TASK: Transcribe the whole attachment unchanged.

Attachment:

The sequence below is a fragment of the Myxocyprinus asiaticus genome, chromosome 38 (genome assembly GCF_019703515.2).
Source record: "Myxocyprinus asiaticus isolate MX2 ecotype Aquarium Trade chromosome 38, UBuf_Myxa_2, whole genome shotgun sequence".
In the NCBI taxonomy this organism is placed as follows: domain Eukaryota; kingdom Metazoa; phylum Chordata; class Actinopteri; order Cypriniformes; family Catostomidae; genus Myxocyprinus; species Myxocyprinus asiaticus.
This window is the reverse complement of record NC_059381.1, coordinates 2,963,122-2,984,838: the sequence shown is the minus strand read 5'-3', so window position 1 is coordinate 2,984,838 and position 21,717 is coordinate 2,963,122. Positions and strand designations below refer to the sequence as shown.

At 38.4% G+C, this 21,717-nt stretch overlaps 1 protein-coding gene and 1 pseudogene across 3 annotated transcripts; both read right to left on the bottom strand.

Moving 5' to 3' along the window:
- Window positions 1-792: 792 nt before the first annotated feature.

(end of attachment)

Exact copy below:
The sequence below is a fragment of the Myxocyprinus asiaticus genome, chromosome 38 (genome assembly GCF_019703515.2).
Source record: "Myxocyprinus asiaticus isolate MX2 ecotype Aquarium Trade chromosome 38, UBuf_Myxa_2, whole genome shotgun sequence".
In the NCBI taxonomy this organism is placed as follows: domain Eukaryota; kingdom Metazoa; phylum Chordata; class Actinopteri; order Cypriniformes; family Catostomidae; genus Myxocyprinus; species Myxocyprinus asiaticus.
This window is the reverse complement of record NC_059381.1, coordinates 2,963,122-2,984,838: the sequence shown is the minus strand read 5'-3', so window position 1 is coordinate 2,984,838 and position 21,717 is coordinate 2,963,122. Positions and strand designations below refer to the sequence as shown.

At 38.4% G+C, this 21,717-nt stretch overlaps 1 protein-coding gene and 1 pseudogene across 3 annotated transcripts; both read right to left on the bottom strand.

Moving 5' to 3' along the window:
- Window positions 1-792: 792 nt before the first annotated feature.